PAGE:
Bloome syndrome protein is critical for meiotic recombination

March 22, 2010

Researchers from Cornell University (NY) provide the first analysis of the function of Bloome syndrome protein (BLM) in mammalian meiosis. Bloome syndrome (BS) is a rare genetic disorder characterized by stunted growth, cancer predisposition, and sterility that is caused by a mutation in the Blm gene and a deficiency of BLM.

The study appears in the March 22 issue of the .

Although BLM has been shown to play an important role in DNA recombination in somatic cells, there has been no information on the impact of BLM in mammalian meiosis. Now, a team led by Paula Cohen provides new data that indicate mouse BLM is involved in the proper pairing, synapsis, and segregation of homologous during meiosis, but does not affect entry into the prophase I stage.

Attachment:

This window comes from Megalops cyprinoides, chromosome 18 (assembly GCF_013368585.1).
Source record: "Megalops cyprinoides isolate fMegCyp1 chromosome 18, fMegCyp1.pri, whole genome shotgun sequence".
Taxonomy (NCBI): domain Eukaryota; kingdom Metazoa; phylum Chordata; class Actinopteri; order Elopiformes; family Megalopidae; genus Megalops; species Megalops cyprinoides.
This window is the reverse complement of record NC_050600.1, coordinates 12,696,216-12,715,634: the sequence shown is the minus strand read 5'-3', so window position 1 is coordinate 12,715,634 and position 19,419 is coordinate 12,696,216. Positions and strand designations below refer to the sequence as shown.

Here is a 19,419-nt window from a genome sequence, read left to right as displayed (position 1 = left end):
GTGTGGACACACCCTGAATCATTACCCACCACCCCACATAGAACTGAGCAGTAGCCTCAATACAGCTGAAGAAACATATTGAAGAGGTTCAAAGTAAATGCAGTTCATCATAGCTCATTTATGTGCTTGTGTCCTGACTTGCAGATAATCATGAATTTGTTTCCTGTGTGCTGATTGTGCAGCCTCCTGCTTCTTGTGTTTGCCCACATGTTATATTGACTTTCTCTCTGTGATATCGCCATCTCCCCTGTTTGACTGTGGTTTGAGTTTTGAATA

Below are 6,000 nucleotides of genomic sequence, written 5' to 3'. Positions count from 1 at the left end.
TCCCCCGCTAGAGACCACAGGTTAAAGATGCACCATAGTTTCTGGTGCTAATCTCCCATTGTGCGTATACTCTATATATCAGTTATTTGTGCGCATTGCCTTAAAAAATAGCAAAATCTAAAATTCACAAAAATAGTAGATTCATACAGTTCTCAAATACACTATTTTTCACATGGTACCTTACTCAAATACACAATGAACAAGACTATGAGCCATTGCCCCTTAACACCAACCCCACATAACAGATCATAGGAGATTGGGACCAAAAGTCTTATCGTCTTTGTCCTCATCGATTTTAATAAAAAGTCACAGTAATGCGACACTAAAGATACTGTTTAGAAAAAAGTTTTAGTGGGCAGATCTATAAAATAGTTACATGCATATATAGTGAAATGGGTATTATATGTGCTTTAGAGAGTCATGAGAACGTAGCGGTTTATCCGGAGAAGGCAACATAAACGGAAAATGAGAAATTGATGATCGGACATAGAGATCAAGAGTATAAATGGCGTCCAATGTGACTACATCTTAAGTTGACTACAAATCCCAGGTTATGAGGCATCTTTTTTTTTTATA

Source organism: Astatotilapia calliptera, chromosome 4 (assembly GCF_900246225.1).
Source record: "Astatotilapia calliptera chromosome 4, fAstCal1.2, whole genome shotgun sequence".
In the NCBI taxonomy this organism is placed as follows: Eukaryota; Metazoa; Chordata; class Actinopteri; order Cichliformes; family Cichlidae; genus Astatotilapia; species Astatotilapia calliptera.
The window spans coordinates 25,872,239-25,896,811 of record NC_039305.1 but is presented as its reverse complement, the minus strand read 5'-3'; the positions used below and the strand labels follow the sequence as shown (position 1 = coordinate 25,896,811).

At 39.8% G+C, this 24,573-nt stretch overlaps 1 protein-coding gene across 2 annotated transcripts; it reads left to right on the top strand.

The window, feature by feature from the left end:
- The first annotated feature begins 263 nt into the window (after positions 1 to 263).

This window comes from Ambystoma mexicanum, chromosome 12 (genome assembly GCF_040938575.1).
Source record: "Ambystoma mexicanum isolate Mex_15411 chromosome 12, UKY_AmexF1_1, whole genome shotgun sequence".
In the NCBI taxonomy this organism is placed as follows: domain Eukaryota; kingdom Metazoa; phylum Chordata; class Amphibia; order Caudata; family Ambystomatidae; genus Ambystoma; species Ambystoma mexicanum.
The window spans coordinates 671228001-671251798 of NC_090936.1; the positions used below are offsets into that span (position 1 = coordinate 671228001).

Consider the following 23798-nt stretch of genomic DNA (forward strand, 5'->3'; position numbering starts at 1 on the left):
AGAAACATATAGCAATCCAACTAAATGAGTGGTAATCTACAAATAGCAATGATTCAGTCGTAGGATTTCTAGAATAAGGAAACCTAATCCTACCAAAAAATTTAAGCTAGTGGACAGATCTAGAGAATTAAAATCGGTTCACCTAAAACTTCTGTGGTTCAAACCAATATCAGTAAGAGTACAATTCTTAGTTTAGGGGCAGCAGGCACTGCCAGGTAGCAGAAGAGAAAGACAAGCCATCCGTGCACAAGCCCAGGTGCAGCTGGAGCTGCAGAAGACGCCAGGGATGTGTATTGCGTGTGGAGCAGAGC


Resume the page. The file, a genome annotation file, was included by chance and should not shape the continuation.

Explore further: Researchers identify first sex chromosome gene involved in meiosis and male infertility

More information: Holloway, J.K., et al. 2010. J. Cell Biol. doi:10.1083/jcb.200909048.

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